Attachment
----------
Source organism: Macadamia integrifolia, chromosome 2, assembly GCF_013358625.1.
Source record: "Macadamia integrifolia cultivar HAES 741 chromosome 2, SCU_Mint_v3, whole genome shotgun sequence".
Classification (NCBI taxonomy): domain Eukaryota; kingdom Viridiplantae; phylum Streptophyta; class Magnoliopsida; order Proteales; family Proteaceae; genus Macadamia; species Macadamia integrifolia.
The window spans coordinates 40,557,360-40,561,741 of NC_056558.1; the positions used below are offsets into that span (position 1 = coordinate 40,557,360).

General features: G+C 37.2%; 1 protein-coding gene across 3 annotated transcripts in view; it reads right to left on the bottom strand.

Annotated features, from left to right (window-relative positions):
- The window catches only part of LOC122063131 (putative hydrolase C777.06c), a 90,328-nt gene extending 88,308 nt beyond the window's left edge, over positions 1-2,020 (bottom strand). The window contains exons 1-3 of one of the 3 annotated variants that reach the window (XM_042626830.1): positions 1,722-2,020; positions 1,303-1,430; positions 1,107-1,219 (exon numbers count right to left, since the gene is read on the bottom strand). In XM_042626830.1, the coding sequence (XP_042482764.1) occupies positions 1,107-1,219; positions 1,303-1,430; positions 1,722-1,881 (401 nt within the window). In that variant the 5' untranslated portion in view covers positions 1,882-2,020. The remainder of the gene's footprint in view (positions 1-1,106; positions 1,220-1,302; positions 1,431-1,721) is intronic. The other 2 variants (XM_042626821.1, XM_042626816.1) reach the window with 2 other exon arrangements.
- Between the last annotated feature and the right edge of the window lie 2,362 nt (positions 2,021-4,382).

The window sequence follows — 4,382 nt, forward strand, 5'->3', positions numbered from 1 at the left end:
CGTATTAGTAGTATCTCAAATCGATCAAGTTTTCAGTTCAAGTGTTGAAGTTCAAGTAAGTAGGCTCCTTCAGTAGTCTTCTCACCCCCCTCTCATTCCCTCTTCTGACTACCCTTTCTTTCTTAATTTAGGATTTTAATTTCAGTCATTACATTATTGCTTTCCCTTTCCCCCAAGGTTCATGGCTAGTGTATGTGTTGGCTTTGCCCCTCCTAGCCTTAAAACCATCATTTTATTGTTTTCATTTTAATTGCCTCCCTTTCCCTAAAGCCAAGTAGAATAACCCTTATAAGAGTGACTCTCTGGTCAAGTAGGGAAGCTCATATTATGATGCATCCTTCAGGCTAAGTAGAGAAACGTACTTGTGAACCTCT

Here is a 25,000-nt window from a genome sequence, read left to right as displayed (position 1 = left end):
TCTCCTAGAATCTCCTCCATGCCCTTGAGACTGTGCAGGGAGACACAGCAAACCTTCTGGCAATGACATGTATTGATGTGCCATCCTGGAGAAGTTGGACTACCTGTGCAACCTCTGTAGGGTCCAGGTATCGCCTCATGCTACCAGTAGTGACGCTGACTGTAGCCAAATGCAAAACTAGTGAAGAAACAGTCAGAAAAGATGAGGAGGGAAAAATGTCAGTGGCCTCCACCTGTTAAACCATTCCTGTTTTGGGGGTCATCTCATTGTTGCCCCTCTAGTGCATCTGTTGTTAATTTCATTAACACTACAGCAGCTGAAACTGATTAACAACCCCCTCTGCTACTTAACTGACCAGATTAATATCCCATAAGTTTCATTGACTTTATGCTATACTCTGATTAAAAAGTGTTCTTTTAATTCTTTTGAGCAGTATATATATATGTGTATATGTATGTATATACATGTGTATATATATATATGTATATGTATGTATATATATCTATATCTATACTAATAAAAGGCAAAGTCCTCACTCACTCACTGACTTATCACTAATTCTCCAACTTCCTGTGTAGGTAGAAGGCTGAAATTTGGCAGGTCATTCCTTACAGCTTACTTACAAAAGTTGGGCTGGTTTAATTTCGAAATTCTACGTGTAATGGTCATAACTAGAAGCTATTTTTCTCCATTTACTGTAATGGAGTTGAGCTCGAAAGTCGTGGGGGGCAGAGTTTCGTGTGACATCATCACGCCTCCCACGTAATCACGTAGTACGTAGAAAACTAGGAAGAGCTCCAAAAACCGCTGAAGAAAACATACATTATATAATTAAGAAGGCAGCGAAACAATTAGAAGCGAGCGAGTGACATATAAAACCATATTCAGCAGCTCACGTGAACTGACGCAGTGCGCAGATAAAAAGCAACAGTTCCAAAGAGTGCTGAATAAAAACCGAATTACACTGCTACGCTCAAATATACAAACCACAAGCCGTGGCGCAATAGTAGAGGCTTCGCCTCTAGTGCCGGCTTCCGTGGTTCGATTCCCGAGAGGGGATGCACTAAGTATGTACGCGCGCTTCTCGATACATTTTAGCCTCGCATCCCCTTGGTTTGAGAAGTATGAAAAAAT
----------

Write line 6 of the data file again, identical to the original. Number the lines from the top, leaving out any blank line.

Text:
Annotated features, from left to right (window-relative positions):